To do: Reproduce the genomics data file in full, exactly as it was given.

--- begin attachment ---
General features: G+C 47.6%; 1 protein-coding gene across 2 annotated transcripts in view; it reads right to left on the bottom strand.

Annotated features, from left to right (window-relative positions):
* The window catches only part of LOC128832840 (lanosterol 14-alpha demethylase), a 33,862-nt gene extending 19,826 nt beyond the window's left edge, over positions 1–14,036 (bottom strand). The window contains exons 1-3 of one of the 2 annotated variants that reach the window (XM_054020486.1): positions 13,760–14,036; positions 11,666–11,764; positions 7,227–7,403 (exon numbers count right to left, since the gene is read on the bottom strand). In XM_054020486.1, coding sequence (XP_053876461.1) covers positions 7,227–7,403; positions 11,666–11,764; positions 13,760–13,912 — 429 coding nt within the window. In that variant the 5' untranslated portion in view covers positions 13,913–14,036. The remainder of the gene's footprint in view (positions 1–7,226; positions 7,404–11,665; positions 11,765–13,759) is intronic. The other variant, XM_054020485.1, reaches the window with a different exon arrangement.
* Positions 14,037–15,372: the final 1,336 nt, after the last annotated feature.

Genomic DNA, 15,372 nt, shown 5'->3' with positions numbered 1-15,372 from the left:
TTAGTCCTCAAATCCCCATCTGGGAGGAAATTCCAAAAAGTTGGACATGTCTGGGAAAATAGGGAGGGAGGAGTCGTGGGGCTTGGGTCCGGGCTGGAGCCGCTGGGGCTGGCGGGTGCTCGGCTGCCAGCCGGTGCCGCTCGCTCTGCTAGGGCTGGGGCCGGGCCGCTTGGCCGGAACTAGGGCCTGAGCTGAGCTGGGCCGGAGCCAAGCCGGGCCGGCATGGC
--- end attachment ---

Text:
General features: G+C 47.6%; 1 protein-coding gene across 2 annotated transcripts in view; it reads right to left on the bottom strand.

Annotated features, from left to right (window-relative positions):
* The window catches only part of LOC128832840 (lanosterol 14-alpha demethylase), a 33,862-nt gene extending 19,826 nt beyond the window's left edge, over positions 1–14,036 (bottom strand). The window contains exons 1-3 of one of the 2 annotated variants that reach the window (XM_054020486.1): positions 13,760–14,036; positions 11,666–11,764; positions 7,227–7,403 (exon numbers count right to left, since the gene is read on the bottom strand). In XM_054020486.1, coding sequence (XP_053876461.1) covers positions 7,227–7,403; positions 11,666–11,764; positions 13,760–13,912 — 429 coding nt within the window. In that variant the 5' untranslated portion in view covers positions 13,913–14,036. The remainder of the gene's footprint in view (positions 1–7,226; positions 7,404–11,665; positions 11,765–13,759) is intronic. The other variant, XM_054020485.1, reaches the window with a different exon arrangement.
* Positions 14,037–15,372: the final 1,336 nt, after the last annotated feature.

Genomic DNA, 15,372 nt, shown 5'->3' with positions numbered 1-15,372 from the left:
TTAGTCCTCAAATCCCCATCTGGGAGGAAATTCCAAAAAGTTGGACATGTCTGGGAAAATAGGGAGGGAGGAGTCGTGGGGCTTGGGTCCGGGCTGGAGCCGCTGGGGCTGGCGGGTGCTCGGCTGCCAGCCGGTGCCGCTCGCTCTGCTAGGGCTGGGGCCGGGCCGCTTGGCCGGAACTAGGGCCTGAGCTGAGCTGGGCCGGAGCCAAGCCGGGCCGGCATGGC